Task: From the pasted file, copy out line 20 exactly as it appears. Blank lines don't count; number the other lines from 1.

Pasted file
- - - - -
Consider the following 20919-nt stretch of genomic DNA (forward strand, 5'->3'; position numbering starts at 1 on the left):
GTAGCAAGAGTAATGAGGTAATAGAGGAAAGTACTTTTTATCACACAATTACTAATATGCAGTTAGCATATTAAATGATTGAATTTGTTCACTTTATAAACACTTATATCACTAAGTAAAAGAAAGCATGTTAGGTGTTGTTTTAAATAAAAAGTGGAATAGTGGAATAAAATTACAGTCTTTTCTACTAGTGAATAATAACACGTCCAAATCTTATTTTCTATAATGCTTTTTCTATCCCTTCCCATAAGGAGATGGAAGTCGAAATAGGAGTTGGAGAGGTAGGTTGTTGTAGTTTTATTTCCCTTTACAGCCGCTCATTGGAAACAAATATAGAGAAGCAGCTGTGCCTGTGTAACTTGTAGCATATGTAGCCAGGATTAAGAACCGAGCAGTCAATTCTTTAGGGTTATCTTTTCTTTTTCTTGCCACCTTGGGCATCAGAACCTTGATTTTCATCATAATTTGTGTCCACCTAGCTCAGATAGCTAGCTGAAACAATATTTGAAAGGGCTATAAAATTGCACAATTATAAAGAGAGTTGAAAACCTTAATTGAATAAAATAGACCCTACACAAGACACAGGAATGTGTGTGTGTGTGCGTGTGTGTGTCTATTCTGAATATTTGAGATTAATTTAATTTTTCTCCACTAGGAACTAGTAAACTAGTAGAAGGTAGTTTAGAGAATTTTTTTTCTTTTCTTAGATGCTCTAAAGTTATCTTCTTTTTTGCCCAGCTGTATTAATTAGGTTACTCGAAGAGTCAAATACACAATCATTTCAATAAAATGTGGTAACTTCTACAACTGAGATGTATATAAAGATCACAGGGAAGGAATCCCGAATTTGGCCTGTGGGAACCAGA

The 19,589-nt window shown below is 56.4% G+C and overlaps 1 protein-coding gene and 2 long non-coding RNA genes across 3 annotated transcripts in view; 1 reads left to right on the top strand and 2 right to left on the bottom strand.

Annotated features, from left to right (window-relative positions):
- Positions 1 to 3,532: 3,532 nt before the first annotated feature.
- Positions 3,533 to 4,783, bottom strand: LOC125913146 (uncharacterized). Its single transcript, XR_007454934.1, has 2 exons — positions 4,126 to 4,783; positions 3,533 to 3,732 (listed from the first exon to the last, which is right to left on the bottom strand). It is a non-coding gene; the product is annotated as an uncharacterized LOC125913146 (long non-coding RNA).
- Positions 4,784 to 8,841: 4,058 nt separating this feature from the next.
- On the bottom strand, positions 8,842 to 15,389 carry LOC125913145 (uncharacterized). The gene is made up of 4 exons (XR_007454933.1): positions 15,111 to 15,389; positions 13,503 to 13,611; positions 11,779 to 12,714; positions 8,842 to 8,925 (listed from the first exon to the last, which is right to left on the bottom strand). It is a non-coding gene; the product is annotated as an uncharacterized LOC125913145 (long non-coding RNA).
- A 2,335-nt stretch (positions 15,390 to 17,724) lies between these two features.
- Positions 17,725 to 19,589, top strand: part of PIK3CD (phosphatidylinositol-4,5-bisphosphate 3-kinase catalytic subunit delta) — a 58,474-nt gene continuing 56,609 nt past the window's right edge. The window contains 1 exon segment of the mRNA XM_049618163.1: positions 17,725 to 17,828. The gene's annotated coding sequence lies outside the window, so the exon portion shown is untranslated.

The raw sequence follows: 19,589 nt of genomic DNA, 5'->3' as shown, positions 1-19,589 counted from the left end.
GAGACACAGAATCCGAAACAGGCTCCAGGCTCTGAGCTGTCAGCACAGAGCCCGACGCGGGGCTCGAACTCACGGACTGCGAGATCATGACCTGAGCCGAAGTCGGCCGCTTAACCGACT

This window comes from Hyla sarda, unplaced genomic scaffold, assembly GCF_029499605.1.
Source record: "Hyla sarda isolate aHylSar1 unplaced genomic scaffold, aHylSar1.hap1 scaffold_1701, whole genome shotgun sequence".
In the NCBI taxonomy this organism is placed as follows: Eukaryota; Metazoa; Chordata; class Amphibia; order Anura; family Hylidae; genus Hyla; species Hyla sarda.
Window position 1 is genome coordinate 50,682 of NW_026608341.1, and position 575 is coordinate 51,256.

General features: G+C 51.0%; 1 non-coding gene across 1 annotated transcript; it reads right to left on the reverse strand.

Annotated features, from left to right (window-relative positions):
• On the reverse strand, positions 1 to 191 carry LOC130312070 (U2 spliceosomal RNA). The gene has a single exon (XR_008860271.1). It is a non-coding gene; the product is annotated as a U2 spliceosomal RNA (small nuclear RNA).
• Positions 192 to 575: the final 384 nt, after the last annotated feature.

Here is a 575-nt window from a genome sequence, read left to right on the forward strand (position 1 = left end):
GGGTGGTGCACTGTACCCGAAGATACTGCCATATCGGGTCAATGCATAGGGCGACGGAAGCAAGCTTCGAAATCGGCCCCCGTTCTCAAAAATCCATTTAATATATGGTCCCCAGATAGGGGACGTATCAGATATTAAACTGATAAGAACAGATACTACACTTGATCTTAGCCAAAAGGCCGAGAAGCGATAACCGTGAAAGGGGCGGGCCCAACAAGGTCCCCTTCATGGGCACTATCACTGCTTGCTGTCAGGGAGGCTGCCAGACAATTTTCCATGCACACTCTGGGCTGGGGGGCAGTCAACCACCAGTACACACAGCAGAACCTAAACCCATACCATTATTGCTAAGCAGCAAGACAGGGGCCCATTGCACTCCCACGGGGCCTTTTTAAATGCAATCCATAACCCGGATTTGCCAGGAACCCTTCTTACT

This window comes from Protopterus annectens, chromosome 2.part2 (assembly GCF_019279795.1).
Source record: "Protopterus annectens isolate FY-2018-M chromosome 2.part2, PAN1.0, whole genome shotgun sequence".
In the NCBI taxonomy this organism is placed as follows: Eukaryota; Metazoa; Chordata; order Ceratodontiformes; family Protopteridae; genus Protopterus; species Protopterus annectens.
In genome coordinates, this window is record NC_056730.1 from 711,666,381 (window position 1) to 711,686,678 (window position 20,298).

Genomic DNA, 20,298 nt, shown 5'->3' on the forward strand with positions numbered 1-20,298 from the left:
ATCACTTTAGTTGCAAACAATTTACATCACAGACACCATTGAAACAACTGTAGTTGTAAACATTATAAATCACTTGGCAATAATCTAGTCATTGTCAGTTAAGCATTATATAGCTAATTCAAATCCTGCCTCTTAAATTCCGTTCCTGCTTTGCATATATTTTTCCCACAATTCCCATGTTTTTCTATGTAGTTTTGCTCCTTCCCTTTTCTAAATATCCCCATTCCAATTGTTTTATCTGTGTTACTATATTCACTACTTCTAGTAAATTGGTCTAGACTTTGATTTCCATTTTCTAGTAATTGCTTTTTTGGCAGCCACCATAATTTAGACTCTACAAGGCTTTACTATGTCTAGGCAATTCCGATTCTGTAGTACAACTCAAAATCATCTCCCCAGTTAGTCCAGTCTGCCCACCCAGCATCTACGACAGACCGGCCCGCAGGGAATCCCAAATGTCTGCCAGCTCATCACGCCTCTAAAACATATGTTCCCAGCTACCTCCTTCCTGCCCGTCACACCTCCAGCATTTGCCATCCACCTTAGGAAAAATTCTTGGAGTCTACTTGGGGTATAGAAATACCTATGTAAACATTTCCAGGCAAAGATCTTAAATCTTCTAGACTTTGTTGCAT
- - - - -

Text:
• Positions 192 to 575: the final 384 nt, after the last annotated feature.